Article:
I sat up last night to read the final chapter of The Strange Case of Dr. Jekyll and Mr. Hyde. I feel that sensation of accomplishment for having read something so famous and so commonly referenced, like I was more 'up-to-date' with what everyone was going on about. But apart from that, I felt nothing more.
In a way, I was disappointed. I read Robert Louis Stevenson's Treasure Island in 2009, and I really enjoyed that. That book, by the way, I would recommend all older children to read, because it's a wonderful adventure story full of beautifully invented characters, and acts as a bridge to more mature classic novels. But I didn't feel interested in or excited about these characters, and never really connected to it. Perhaps it was my mindset. My mindset emerges the villain behind many of my earlier opinions on books and authors, but I think that there's a good chance that this just isn't quite the book that it's made out to be.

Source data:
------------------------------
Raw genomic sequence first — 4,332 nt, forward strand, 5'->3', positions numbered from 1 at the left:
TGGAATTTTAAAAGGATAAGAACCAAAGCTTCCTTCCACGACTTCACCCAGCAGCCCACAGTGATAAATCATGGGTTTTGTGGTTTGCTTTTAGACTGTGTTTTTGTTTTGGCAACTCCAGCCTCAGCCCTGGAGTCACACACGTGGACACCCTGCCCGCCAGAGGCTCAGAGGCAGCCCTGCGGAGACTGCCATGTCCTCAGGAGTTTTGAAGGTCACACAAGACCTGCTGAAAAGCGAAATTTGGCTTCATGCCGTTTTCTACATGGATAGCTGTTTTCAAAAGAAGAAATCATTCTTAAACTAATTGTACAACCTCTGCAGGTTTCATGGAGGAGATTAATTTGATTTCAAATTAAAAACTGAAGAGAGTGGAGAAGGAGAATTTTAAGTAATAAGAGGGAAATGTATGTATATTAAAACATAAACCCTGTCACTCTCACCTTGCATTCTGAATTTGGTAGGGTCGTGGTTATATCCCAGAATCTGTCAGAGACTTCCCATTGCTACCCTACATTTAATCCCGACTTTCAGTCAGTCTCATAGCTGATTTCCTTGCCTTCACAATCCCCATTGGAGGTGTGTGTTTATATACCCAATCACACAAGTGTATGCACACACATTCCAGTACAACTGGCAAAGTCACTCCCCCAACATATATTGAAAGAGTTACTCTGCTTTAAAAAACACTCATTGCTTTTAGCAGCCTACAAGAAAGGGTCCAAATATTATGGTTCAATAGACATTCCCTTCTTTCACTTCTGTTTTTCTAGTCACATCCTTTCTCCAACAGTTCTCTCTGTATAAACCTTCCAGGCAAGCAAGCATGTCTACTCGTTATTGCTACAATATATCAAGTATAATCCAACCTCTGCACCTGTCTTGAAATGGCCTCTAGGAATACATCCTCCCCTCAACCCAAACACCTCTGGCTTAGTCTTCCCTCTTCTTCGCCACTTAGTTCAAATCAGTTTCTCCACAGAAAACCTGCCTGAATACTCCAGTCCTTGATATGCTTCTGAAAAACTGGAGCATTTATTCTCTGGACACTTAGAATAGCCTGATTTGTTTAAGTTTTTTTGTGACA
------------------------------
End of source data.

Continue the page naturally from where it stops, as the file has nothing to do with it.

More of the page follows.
I feel as though I should be careful with my choice of words so as not to offend anyone who thinks this book is brilliant, but my feelings were that it is drawn-out without stepping into the territory of being 'deep'. I couldn't make affinities with the characters, or even decide to particularly like certain ones. Is it just me?
Here's another thought that I haven't thought to mention, though I probably should have said that long ago. It's about The Picture of Dorian Gray.
Within the first few chapters I experienced a very strong revelation about my growing up - the sudden and frightening realisation that I really am going to get old. I'd never had that before. For several days, I carried that realisation around like an injured bird, but eventually it began to heal, and before I was half through the book, I had almost forgotten about it. I don't really have that full on, heart-gripping revelation anymore, but I am so delighted that Oscar Wilde was able to make me have it in the first place. It's been a long time since anyone has influenced my private throughts so strongly. It really is a remarkable book.